I raise only two subjects but there are so much more that get pushed to the wayside in pursuit of this holy grail of the Ebacc.
A lot of my colleagues in the education space believe, and rightly so, that educational achievement is one of the keys to social mobility. Whilst I am skeptical of this, recognising that across the board it takes more than education, it is indeed a great incentive for students who want a better working life. I wonder however if you realise the importance of this by again reinforcing the system of streaming. Each year through live workshops and online I encourage young people not to just be satisfied with a foundation level. Now on the one hand I have been frustrated by the amount of young people who have felt they have got a pass, when being awarded a D to G grade in their GCSE. This is nonsense as employers don’t see it as a pass. Indeed in a youth forum in Parliament a couple weeks ago a young lady expressed her concern that she couldn’t even get a job in McDonalds as she only had one C yet felt she had 8 passes!!
The thing is this though, by reducing the amount of students that can actually achieve the highest grade which students do you think are going to benefit most? Those in independent and top grammar schools or those in academies and other state schools? Do you see where I am going here?
The biggest issue I find in talking to students, parents and teachers is the relevance of why students need to study. For me schooling is a combination of learning and thinking skills for young people to become citizens and in preparation for the world of work. Going back to this system of final year exam cramming will produce great league tables but once again, and am sure many employers will echo this, a raft of young people who have exam savvy (in the main) but have no wider skills or relevance as to why such an exam matters in the grand scheme of things. If anything the Department of Education has a duty to ensure that not just schools and parents but essentially students know what relevance their exams have in this grand scheme. Yes “rigour” is great and a superb method of getting students to think wider, but in a three hour exam???! Coursework allowed slower learners and those who are not just “exam performers” to grasp concepts along their journey. I applaud the removal of courses that don’t benefit the students who are pursuing further and or higher eudcation or which bear no relevance to future employability but I do worry that your passion to look outside (Finland and Singapore) or backwards (O Levels/CSEs) has actually hampered what could have been somewhat of a milestone in educational reform. Instead of looking within at the wider picture of what our education system is there for, I think that by focusing outside you have missed a trick. And a very big one too.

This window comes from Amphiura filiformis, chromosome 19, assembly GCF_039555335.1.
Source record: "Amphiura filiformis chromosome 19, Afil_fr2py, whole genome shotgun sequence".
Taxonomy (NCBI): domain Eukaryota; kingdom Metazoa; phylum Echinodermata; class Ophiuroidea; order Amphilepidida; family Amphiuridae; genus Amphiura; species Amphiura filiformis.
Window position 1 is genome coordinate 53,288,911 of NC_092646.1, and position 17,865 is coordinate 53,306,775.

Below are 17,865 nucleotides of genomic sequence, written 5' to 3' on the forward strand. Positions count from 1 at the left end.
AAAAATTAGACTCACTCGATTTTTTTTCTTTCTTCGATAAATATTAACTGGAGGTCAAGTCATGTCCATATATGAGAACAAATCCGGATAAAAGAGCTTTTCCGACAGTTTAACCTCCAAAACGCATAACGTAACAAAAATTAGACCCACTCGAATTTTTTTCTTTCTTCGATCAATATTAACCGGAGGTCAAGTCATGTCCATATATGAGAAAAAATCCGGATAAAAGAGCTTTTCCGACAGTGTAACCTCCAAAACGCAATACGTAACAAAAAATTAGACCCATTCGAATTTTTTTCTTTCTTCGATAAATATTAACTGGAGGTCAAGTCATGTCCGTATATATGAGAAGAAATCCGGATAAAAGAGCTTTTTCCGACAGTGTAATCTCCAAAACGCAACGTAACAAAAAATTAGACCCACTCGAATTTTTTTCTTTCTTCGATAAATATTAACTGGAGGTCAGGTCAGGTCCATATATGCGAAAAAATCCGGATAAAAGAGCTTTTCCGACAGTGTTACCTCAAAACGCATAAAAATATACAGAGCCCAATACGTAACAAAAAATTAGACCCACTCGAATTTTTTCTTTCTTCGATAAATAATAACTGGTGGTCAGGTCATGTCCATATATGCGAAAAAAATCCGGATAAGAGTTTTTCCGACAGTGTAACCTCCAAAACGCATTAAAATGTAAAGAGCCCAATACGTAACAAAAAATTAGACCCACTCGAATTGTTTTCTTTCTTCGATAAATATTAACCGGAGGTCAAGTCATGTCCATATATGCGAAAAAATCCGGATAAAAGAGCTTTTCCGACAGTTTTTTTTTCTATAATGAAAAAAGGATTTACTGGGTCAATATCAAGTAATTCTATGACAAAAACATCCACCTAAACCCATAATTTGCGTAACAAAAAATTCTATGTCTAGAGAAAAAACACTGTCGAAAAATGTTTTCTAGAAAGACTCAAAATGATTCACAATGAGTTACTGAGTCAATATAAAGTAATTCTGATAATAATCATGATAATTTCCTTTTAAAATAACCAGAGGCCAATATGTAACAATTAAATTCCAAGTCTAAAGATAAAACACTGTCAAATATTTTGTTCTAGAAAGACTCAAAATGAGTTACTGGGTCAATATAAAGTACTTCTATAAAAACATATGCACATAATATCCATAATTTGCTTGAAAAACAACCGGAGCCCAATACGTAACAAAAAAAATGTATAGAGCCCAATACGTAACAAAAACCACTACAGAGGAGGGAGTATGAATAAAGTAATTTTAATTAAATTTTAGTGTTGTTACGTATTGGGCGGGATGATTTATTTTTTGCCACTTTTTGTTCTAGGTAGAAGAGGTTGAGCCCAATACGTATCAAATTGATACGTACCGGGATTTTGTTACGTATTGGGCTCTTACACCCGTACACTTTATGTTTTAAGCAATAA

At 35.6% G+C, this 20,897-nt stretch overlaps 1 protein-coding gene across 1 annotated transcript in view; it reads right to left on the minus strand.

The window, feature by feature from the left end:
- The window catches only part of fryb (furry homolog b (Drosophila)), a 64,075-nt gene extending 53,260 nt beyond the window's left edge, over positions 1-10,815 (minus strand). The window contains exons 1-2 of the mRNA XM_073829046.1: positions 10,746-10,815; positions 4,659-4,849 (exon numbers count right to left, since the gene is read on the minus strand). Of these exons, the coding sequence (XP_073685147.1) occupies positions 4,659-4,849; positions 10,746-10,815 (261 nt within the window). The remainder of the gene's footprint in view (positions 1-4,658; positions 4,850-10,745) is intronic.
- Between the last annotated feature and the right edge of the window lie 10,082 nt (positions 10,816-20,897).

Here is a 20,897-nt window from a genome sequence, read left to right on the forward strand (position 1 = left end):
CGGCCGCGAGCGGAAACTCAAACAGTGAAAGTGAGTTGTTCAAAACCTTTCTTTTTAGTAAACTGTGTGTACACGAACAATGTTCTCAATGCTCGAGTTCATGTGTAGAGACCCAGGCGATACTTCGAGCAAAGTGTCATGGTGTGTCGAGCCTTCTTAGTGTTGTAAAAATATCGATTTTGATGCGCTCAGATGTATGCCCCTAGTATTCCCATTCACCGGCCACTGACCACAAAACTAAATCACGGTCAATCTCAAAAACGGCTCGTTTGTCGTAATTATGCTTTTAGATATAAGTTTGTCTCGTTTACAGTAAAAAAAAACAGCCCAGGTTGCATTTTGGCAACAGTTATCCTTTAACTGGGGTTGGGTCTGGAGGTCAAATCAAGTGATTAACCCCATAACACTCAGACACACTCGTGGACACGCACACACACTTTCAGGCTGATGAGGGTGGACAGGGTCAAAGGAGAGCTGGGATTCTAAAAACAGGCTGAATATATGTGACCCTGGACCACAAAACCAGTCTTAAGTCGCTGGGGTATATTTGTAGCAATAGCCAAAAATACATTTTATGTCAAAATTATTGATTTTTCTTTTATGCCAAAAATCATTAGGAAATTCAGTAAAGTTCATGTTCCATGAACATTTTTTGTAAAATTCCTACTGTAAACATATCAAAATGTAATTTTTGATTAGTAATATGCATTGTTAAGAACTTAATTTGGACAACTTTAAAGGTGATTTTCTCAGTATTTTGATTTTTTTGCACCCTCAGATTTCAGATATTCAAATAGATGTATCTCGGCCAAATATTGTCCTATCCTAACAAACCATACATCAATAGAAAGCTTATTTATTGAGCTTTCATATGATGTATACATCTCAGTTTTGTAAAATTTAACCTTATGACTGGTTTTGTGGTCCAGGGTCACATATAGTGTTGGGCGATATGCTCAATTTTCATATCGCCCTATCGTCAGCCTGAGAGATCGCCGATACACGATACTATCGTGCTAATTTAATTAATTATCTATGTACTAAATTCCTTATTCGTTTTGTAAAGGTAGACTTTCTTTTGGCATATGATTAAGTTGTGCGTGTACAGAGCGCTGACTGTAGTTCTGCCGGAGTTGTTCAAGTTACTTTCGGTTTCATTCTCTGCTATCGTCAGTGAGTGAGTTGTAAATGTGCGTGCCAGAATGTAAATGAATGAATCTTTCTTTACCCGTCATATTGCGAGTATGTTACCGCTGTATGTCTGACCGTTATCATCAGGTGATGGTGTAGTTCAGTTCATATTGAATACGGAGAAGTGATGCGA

I applaud your bravery but bravery does not neccessarily mean it is right. I fear that you have perpetuated even more of a two tier society in your desire to jump up the OECD performance tables. If you are right then I will tip my hat to you but right about now I remain to be convinced.
Parent, Educator and Concerned Citizen
Courtesy of David McQueen at Tall. Black. One Sugar